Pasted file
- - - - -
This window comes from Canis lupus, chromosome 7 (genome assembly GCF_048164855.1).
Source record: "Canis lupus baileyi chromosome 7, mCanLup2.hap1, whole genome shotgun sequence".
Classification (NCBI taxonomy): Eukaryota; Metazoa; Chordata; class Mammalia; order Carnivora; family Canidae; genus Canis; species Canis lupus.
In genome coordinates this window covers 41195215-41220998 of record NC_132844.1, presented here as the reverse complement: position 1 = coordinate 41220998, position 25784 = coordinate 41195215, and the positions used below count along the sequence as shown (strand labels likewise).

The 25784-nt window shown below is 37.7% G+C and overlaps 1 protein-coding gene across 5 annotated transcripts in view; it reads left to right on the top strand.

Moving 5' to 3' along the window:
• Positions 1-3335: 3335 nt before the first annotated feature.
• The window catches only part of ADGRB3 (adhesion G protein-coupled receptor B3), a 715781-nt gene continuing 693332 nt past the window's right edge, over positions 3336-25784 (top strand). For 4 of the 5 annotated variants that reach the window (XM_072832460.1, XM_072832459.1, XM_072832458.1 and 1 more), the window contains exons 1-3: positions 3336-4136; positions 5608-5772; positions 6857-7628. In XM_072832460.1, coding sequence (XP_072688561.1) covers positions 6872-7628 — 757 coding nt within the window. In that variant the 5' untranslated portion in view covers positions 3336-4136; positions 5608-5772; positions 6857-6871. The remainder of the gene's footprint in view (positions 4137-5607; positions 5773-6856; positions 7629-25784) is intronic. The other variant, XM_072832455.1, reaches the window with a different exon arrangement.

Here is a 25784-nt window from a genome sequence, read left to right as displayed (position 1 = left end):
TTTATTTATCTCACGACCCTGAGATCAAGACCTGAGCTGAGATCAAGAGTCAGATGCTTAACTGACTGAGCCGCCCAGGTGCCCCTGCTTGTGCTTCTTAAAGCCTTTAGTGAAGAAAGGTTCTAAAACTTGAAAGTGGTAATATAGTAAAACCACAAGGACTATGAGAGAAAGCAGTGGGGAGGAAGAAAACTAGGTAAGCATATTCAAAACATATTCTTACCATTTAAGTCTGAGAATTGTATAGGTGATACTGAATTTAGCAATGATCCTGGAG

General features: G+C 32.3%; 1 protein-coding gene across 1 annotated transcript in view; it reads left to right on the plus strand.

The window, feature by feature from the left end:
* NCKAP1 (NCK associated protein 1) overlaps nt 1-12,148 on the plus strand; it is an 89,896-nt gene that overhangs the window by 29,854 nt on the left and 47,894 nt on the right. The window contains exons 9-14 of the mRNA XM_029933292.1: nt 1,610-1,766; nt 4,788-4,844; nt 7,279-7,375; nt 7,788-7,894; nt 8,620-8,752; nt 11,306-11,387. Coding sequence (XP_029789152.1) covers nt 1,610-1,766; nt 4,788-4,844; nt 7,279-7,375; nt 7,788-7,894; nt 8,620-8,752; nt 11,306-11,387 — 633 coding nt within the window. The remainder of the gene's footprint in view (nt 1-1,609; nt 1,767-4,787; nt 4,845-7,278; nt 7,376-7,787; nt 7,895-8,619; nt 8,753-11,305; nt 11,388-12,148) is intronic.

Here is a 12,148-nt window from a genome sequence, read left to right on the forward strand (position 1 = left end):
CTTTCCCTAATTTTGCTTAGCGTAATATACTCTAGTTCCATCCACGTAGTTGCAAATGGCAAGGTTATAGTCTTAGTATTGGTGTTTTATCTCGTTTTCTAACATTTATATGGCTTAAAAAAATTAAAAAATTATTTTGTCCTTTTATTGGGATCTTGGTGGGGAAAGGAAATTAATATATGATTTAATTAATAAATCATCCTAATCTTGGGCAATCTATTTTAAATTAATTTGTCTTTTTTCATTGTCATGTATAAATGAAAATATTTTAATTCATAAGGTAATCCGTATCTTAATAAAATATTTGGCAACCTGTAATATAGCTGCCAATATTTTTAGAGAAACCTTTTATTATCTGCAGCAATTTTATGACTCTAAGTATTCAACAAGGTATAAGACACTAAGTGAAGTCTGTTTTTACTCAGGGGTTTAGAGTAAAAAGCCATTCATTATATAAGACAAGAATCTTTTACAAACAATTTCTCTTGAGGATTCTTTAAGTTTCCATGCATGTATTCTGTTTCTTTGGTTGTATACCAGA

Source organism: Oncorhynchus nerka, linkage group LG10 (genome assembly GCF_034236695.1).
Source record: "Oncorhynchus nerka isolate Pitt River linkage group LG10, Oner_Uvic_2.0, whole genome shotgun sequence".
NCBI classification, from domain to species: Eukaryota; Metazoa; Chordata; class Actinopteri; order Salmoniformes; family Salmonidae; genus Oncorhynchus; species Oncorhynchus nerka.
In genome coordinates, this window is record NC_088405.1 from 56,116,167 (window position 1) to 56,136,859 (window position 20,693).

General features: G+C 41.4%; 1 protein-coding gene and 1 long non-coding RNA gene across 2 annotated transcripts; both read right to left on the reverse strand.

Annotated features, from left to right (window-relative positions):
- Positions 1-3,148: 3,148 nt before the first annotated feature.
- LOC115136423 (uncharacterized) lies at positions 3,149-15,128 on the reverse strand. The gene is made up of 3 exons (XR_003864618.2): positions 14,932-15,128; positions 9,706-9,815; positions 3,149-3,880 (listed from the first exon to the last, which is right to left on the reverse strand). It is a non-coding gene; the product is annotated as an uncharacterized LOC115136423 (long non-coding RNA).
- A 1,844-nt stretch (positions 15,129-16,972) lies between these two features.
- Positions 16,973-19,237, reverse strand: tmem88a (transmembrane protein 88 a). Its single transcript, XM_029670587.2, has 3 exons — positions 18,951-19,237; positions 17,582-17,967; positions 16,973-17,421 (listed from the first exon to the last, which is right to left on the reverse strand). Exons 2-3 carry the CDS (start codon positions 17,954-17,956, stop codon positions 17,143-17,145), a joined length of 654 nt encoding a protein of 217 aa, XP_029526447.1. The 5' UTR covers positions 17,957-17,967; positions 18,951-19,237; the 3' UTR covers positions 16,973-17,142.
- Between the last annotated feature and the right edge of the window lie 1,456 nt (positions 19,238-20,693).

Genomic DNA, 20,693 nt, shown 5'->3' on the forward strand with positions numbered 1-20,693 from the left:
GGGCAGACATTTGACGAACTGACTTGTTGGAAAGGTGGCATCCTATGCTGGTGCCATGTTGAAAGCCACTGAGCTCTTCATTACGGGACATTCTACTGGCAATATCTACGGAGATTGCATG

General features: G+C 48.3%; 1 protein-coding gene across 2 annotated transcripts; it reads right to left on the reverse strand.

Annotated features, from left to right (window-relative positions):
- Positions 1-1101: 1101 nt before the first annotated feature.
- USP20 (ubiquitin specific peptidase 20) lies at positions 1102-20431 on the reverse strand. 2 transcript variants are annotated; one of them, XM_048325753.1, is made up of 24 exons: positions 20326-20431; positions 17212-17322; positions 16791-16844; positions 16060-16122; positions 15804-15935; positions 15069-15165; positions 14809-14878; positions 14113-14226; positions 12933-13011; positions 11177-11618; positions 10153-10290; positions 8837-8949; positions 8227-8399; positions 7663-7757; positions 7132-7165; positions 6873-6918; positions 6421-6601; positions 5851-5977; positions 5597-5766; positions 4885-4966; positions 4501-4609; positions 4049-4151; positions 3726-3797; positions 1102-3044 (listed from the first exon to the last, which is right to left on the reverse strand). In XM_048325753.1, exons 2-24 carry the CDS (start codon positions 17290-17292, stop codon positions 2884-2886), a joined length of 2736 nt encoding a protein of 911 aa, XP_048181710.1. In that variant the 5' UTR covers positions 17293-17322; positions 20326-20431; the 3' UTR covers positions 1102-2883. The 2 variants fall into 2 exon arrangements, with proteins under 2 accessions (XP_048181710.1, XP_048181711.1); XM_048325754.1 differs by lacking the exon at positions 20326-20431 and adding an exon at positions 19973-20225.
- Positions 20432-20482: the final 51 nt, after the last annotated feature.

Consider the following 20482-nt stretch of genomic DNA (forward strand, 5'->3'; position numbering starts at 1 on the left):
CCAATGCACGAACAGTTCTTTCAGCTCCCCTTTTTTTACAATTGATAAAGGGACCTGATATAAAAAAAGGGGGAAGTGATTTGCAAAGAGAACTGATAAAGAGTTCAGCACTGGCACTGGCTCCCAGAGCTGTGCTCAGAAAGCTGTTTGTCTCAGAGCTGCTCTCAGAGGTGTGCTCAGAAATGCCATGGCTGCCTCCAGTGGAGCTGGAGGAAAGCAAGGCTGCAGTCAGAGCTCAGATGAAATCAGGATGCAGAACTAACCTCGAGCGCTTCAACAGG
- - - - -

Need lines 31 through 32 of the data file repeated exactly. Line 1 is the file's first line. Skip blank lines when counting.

- Positions 1-1101: 1101 nt before the first annotated feature.
- USP20 (ubiquitin specific peptidase 20) lies at positions 1102-20431 on the reverse strand. 2 transcript variants are annotated; one of them, XM_048325753.1, is made up of 24 exons: positions 20326-20431; positions 17212-17322; positions 16791-16844; positions 16060-16122; positions 15804-15935; positions 15069-15165; positions 14809-14878; positions 14113-14226; positions 12933-13011; positions 11177-11618; positions 10153-10290; positions 8837-8949; positions 8227-8399; positions 7663-7757; positions 7132-7165; positions 6873-6918; positions 6421-6601; positions 5851-5977; positions 5597-5766; positions 4885-4966; positions 4501-4609; positions 4049-4151; positions 3726-3797; positions 1102-3044 (listed from the first exon to the last, which is right to left on the reverse strand). In XM_048325753.1, exons 2-24 carry the CDS (start codon positions 17290-17292, stop codon positions 2884-2886), a joined length of 2736 nt encoding a protein of 911 aa, XP_048181710.1. In that variant the 5' UTR covers positions 17293-17322; positions 20326-20431; the 3' UTR covers positions 1102-2883. The 2 variants fall into 2 exon arrangements, with proteins under 2 accessions (XP_048181710.1, XP_048181711.1); XM_048325754.1 differs by lacking the exon at positions 20326-20431 and adding an exon at positions 19973-20225.